Two political parties in Basingstoke have been criticised for delivering leaflets during lockdown.
The Liberal Democrats and the Basingstoke & Deane Independent Group delivered leaflets to residents in town following the introduction of Tier Four restrictions. These rules carried a ‘Stay at Home’ message, except for essential activities.
Hampshire Constabulary confirmed to the Gazette that “there is no exception” for leafleting under the regulations, with one borough councillor accusing the parties of having set “an appalling example” for the public.
However, the parties hit back, with the Liberal Democrats saying that the accusations were “political gameplaying” and that they were doing “essential work”. The Basingstoke & Deane Independent Group, meanwhile, said that they were doing their work as councillors and that they “take the right precautions constantly – hand sanitizing and socially distancing.”
Residents of Grove, Brookvale and Kings Furlong, Popley and Norden wards, which cover much of the north and centre of the town, received literature from the parties, detailing their work and views on local issues, during Tier Four restrictions.
At the time, national Liberal Democrat guidance was that members could continue to deliver leaflets in Tier Four, but that group deliveries, and knocking on doors, should not take place, with any planned door knocking to be replaced by phone calls.
However, Hampshire Constabulary said that “there is no exception” for the delivery of campaign leaflets under Tier Four regulations or subsequently, the national lockdown.
Under coronavirus restrictions in place at the time, members of the public were told not to leave their home unless they had a “reasonable excuse,” including work, shopping for essentials, medical care and education.
Other parties in the area had previously stopped delivering literature to residents during the imposition of Tier Four restrictions. The Labour Party say that they ceased delivery on December 22, while similar advice from Conservative Party HQ saw their members do the same.
Cllr Andrew McCormick, leader of the Labour group on Basingstoke and Deane Borough Council (BDBC), criticised both parties for their deliveries, saying: “It’s pretty obvious that the Stay at Home restrictions are being ignored and the virus is out of control. And some of our councillors are setting an appalling example by breaching the rules themselves: what hope have we of our residents complying?”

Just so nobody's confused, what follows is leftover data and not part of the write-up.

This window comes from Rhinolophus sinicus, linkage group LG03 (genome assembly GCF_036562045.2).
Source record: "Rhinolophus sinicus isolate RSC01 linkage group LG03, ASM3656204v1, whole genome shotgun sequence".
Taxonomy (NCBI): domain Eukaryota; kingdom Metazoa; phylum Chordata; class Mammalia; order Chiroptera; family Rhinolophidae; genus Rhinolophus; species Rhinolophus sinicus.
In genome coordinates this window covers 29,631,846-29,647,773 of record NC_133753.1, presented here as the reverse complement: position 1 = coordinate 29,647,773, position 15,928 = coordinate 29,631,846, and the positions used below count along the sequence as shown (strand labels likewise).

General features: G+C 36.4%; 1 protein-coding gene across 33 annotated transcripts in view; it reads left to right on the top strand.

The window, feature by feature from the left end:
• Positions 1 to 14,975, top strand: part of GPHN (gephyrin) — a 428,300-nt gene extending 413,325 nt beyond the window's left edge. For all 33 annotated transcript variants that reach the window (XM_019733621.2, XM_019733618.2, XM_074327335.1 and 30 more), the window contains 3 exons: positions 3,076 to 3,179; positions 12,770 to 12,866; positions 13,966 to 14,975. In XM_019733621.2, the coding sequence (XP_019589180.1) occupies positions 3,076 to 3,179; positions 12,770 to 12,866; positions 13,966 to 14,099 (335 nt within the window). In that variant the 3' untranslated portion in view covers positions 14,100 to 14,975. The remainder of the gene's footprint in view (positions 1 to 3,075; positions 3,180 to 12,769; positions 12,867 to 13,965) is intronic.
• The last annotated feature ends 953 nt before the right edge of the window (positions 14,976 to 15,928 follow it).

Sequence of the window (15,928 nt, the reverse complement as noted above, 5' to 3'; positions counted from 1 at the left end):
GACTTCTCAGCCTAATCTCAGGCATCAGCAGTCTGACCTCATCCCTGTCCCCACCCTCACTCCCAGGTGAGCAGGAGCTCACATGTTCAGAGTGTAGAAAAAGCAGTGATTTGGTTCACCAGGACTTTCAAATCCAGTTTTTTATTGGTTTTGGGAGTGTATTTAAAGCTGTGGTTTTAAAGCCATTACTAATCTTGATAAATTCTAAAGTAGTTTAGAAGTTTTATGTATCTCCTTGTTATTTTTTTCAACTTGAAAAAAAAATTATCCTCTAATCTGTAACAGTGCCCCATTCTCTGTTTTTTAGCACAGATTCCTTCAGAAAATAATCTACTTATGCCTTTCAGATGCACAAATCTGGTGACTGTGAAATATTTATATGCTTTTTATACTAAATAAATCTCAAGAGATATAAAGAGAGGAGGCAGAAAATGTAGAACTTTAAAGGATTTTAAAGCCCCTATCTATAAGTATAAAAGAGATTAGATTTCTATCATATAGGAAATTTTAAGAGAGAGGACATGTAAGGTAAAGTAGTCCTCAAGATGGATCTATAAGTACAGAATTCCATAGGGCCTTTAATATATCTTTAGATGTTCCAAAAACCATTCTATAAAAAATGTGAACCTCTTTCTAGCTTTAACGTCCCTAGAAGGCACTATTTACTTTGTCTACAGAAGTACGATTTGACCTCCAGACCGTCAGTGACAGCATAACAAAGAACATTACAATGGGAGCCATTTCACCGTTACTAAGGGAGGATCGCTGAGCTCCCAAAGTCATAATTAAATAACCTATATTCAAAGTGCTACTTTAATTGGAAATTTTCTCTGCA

However, both parties hit back. Cllr Gavin James, the leader of the Liberal Democrat group at BDBC, accused him of “pathetic, political gameplaying.”
He said: “We have a responsibility to communicate with our electorate. We can do it in a Covid-safe way, and in our experience residents have appreciated hearing from their local councillors and receiving those updates from us to know we’re still around and thinking about them.
We took advice from the Liberal Democrat head office who said that it was okay to deliver in Tier Four. As far as we’re concerned, we are doing essential work in communicating with our residents and delivering newsletters, just as most paperboys are working, the Royal Mail were working; indeed, Amazon were delivering.”
He said that members had been going out individually, and “never got within two metres of anybody”. He added that the party had ceased deliveries during the national lockdown, and would continue to take government advice and “keep working hard for our communities.”
Cllr David Potter, of the Basingstoke & Deane Independent Group, said the party was “simply focused on the work we do for our residents.”
He said: “People welcome our community newsletters; people have told us they are pleased to get them because they inform them about issues and decisions that are being taken that affect their lives in their community. On the front of our Community Newsletter we give people the contact number for help with access to food, prescriptions and services.
“Indeed, we have helped people access the food bank as a result of our community newsletters. We’ve helped people who have been on their own throughout the last year and we’ve given them details of the services that are available for them. We’ve picked up casework helping people with issues they have; indeed, we have received many calls from people raising matters of concern as a result of our community newsletter informing them of local issues. People telling us that they are pleased we are available to help. Not everyone has access to the internet and so our community newsletter helps inform people.”
He said that precautions such as social distancing and the use of hand sanitiser had been taken, following the lead of other community magazines.
He added: “Our community newsletters have not been delivered during Lockdown and nor would we.”